I couldn't believe it, this buck was bedded 20 yards from me and no shot! He slept for an hour until a young doe walked through, then he snapped awake and jumped up and chased her out of there. Then he slowly walked up the hill until he heard another buck grunting and chasing that young doe in the brush. Suddenly, he was off to the races trying to run off that other buck.

I only hunted until 10 o'clock because of a noon-time appointment. Later, I took a very slow walk to the stand. It had warmed up and the leaves had dried quite a bit so it was noisy. I got to my hemlock without spooking any deer and sprayed everything down. I just had that feeling that this was going to be the night! I even sprayed the climbing stick as I was going up the 30 feet! I had that feeling all day and I paid extra care to my scent control.

It was WARM! I thought, "Man, I just cant catch a break!" 2:00 nothing, 3:00 nothing, 4:00 nothing! Finally the sun got behind a western hill and you could feel the temp dropping! At 4:30 I heard a deer to the northeast coming my way. It stepped out and it was a decent 8-point..but not him! The buck walked by at 10 yards in the open. I think to myself, "Buddy if this was Friday you'd be in trouble!" He milled around me for five minutes, headed into a grapevine thicket and found a doe to chase around.

I hear a deer coming behind me. I watched the edge of the hemlocks and saw the little doe from this morning walking with her tail out and fluffed up...good sign!!! She walked right under me. I heard, "Uuuurrrrrrrppp", directly behind me! I knew right then it was him, he had a very deep grunt and it was always very short and sharply ending. Then I see a wall of tines, it's him!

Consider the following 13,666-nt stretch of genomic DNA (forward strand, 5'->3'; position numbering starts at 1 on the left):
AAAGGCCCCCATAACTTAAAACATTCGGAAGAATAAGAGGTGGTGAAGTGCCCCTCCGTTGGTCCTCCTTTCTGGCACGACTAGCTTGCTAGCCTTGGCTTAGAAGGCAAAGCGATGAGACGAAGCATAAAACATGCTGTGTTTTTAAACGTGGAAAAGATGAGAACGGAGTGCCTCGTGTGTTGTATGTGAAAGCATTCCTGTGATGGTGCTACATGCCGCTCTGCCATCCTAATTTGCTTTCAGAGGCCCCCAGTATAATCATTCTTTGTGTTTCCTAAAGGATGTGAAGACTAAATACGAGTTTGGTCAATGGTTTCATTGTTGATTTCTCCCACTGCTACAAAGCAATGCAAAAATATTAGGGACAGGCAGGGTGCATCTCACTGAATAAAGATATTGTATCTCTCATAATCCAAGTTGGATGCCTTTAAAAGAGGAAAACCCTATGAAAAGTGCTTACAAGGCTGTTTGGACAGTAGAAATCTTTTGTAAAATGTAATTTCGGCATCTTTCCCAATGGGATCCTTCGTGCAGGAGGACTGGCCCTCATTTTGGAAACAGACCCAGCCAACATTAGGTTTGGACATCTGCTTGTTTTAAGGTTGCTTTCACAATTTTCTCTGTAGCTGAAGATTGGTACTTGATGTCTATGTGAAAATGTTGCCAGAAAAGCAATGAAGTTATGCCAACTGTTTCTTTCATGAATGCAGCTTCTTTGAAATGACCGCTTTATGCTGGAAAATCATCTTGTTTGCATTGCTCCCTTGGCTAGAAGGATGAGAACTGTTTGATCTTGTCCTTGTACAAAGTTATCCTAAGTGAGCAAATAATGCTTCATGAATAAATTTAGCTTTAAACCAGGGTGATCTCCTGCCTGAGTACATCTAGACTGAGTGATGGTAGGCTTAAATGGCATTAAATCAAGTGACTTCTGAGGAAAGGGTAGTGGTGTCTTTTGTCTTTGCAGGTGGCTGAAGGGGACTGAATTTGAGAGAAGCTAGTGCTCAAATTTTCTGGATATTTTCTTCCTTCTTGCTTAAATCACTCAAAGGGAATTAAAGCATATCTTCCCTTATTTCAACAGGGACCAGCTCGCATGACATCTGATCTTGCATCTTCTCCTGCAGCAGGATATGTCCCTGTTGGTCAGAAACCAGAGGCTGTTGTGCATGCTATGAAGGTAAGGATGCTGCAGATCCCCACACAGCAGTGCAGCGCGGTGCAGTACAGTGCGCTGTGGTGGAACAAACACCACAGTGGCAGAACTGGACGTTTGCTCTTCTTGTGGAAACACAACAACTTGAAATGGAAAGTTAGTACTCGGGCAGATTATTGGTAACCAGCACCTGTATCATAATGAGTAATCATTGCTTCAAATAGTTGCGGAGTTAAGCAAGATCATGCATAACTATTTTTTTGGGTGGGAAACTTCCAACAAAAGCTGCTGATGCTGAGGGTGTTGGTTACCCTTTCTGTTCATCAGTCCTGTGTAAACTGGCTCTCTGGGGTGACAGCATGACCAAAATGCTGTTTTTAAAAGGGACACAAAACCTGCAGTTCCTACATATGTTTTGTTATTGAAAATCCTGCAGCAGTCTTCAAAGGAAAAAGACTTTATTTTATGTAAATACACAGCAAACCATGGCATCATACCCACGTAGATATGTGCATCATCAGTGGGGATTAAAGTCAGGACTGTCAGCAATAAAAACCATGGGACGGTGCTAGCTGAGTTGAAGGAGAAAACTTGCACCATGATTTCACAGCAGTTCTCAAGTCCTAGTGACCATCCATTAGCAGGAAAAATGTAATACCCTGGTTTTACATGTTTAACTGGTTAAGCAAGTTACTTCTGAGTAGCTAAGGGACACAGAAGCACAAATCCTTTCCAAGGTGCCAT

He stopped and looked around because of all the chase noise and then walked behind a big beech tree. I eased to full draw as he stepped into one of the few openings I have on that side of the stand. He STOPPED broadside at 6 yards! I ain't kidding, my mind said "Thanks for the memories sir", as the green pin was burning a hole through his lungs. The Wasp tipped Easton was gone as I watched the orange and green fletching disappear right behind the shoulder.

He jumped ahead 10 feet and just walked southwest. My first thought was, "I know I saw that arrow go through his shoulder!" He walked about 50 yards, stopped, looked around and fell over. It was finally done! So much work, so much time, all the practicing, all the stand placement work, and the two year game of chess was finally over. I sat down and thought about all the encounters with him and what he means to me. How much I truly will miss seeing his footprints and hoping every time I check a camera that he will be on it. He will provide good table fare and provide me with a great mount, with a memory that will last my lifetime.

It was probably one of the most somber times I have ever walked up on a buck I had shot with the bow. So many close encounters, so many pictures, so many hours looking at him with the field glasses, I kinda knew what he had, but didn't know for certain.

I said a quiet thank you as I finally picked up his head for the first time and realized he was all I had expected and then some. He was heavy, and "minga" he stunk!

This buck means more to me than any other deer I have shot, and Lord knows I have shot a pile of them. The start of the season last year I vowed that if I were to get him, it would be with my bow.

All last archery season, gun season, and muzzleloader season I hunted with the bow. Thirteen encounters last year and it was never "right", so I let him walk. Man, did I catch grief from some of my buddies!

I told them I had made a promise to myself that I would only take him with my bow, and that's what it would be or tag soup! I was fully prepared to eat the tag this year if need be, but willpower, determination, preparation, and attention to detail all came together at 4:45pm, on 11/15/10, from my favorite hemlock stand.